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1 of 1 people found the following review helpful By K. Broderick on March 22 2001
Format: Paperback
Life is a system of interactions: interactions with school, work, church, and essential to all of these are interactions with people. Humans are unique in that they are intensely individualistic yet in their last days they take a more communal perspective and define the success of their lives based on the relationships they had with others. Some understand this long before those last days, and because they know that relationships make a life what it is, they try to understand people. While actually getting out and meeting with people is the best way to learn about them, there is a saying that states something to the effect of "learning from others without making the same mistakes that they did" is another good way to learn. Now, I am not sure what mistakes James Joyce may have made in his life, but from his novel, Dubliners, I can tell that he was an avid observer of people and is worth lending an ear to. His words are capturing and tell the story of humanity at its most base and intimate level. Though I may interact with people everyday, and want more of this interaction in order to feel more alive, when I read Dubliners, I felt more human and more united with the persona around me than I ever had before. Joyce is a master of the English language, but if one looks only at his entertaining and piercing rhetoric, one is missing the point. Of course, Joyce's words compliment his work, but I think the real secret behind his success is his knowledge of human nature. In my opinion, Joyce lived a full life. From his writings it was evident that he knew people. He could read their every move, their questioning eyes, or even the organization of their rooms and make a story of it.Read more ›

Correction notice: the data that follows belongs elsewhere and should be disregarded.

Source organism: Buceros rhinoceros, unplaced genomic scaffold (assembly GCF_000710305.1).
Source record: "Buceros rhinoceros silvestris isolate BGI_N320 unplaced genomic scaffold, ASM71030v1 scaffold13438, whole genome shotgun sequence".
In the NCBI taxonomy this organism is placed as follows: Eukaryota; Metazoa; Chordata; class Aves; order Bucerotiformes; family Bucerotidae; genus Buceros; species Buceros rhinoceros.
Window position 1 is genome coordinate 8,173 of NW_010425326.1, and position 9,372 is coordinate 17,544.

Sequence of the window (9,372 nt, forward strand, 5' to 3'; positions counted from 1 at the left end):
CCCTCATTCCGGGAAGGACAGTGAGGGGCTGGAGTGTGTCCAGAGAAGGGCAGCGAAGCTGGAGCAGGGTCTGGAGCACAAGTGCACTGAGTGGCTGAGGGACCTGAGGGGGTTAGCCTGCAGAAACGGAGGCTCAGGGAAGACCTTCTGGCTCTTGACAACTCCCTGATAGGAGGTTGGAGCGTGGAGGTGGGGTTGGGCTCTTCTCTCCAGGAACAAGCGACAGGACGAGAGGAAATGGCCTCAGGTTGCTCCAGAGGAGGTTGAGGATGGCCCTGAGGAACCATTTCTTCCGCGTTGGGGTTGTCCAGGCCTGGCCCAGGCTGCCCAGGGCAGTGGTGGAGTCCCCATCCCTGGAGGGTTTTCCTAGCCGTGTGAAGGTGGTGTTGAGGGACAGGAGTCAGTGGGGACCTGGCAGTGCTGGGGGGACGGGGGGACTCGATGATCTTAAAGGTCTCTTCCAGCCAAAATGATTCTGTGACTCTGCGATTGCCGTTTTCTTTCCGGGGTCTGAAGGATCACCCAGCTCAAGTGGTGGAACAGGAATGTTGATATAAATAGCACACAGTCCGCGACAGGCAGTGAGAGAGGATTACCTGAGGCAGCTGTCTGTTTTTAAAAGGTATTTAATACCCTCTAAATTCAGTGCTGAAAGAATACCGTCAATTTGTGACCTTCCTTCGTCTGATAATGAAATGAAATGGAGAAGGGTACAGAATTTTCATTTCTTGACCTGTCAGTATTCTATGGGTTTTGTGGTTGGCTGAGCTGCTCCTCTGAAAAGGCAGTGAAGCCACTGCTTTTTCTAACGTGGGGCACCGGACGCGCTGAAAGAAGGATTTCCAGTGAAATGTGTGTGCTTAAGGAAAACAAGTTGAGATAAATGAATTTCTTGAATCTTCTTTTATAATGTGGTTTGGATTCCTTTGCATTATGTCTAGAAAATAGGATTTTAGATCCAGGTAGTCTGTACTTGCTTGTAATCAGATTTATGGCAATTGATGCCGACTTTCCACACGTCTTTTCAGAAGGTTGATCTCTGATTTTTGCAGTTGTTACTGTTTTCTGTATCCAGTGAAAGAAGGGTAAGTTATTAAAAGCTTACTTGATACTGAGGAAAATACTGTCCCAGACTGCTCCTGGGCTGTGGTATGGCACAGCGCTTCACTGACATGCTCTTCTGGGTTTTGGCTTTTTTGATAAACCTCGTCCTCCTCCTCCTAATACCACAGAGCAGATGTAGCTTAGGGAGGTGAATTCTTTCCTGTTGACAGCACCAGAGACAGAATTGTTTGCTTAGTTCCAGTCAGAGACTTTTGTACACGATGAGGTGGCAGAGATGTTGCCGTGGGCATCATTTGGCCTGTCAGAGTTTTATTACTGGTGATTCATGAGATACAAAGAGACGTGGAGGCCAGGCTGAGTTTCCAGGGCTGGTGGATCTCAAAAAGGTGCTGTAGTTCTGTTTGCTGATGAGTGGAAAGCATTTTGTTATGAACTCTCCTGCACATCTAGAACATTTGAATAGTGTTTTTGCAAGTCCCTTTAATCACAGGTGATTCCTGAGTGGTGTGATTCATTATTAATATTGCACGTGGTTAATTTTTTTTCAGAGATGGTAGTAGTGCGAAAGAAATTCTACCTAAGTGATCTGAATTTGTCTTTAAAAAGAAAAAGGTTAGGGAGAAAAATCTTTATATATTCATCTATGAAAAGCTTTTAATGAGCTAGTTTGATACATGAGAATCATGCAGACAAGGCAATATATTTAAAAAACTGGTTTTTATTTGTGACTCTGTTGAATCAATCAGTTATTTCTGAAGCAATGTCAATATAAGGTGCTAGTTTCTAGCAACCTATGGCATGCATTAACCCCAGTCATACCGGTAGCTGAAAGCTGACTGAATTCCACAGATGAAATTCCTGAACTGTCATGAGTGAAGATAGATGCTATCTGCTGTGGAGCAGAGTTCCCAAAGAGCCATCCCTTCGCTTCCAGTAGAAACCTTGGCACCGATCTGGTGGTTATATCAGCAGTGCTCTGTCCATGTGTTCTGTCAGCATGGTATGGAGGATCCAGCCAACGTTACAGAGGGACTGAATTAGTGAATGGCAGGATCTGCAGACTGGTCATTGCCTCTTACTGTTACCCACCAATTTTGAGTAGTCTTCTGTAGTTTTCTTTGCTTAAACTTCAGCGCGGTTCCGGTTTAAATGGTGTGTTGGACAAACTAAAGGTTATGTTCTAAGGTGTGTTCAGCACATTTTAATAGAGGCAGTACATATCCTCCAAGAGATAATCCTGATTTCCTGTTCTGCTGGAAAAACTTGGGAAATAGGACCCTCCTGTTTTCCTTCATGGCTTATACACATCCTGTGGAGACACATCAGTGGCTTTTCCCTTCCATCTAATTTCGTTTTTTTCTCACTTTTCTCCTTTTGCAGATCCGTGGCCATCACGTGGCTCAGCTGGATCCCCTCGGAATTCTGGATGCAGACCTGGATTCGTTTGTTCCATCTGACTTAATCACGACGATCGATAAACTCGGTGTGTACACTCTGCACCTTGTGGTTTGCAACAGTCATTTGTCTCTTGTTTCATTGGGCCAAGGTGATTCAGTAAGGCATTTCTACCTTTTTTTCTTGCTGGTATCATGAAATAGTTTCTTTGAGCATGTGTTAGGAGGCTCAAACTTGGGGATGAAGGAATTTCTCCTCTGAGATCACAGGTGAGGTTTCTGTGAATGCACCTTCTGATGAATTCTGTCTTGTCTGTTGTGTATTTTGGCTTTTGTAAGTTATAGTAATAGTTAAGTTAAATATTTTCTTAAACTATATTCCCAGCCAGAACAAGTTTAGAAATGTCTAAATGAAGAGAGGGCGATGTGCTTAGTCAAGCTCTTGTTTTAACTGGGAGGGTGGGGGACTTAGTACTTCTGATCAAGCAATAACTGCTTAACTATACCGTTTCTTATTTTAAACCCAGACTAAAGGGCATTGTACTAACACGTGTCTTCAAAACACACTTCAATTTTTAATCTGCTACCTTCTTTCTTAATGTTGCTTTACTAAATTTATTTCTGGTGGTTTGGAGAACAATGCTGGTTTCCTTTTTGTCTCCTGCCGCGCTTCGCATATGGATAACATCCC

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1 of 1 people found the following review helpful By brandon reynolds on March 21 2001
Format: Paperback
All days are the same, another day full of tests studying and work. I've finally come to accept the fact that there isn't enough time in the day to finish all of things I have to do. Rather than getting disturbed day after day you eventually shutdown and turn off your emotions, everything becomes routine and robotical. Never receiving satisfaction from knowing you are doing enough to actually accomplish anything. The lights of life start to dim and nothing is able to remind you that you are still a living, emotional entity. There is only one way to gain salvation once you start feeling like you are in that cold closed dark room with nothing except the incessant ticking of a clock to let you know that you are still alive. I pull out my favorite red, Swiss pocketknife. McGyver can use a knife like this 101 different ways to save his life. I can be McGyver. This knife can save my life, all I have to do is cut my hand until the viscous red life in my veins starts to warm the surface of my skin and brings that tingling sense which in turn jump starts the cockles of my heart and reminds me I'm living. Fortunately I've found a new instrument to replace this masochistic behavior. I just pull out my favorite book, Dubliners, by James Joyce. This book is a collection of emotionally tearing, seemingly unconnected scenes from individuals' lives. Each chapter introduces a new character that is in an inescapable, despair filled situation. The reader gets to taste the full spectrum of absurdly depressing stories. There are the failed romantic hopes of a young boy who works his hardest to please a girl who doesn't even seem to notice him.Read more ›